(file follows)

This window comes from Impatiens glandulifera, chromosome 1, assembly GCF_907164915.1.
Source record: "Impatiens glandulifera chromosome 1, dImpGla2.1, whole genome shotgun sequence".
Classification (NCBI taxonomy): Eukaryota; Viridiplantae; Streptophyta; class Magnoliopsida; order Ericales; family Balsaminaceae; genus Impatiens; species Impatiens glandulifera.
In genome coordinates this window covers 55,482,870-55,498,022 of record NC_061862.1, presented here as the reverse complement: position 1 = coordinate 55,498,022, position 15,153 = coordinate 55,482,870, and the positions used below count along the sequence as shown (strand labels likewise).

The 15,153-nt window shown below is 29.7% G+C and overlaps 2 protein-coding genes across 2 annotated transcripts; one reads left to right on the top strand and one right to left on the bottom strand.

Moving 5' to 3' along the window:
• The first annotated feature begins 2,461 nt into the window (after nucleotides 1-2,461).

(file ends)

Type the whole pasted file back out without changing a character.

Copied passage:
This window comes from Impatiens glandulifera, chromosome 1, assembly GCF_907164915.1.
Source record: "Impatiens glandulifera chromosome 1, dImpGla2.1, whole genome shotgun sequence".
Classification (NCBI taxonomy): Eukaryota; Viridiplantae; Streptophyta; class Magnoliopsida; order Ericales; family Balsaminaceae; genus Impatiens; species Impatiens glandulifera.
In genome coordinates this window covers 55,482,870-55,498,022 of record NC_061862.1, presented here as the reverse complement: position 1 = coordinate 55,498,022, position 15,153 = coordinate 55,482,870, and the positions used below count along the sequence as shown (strand labels likewise).

The 15,153-nt window shown below is 29.7% G+C and overlaps 2 protein-coding genes across 2 annotated transcripts; one reads left to right on the top strand and one right to left on the bottom strand.

Moving 5' to 3' along the window:
• The first annotated feature begins 2,461 nt into the window (after nucleotides 1-2,461).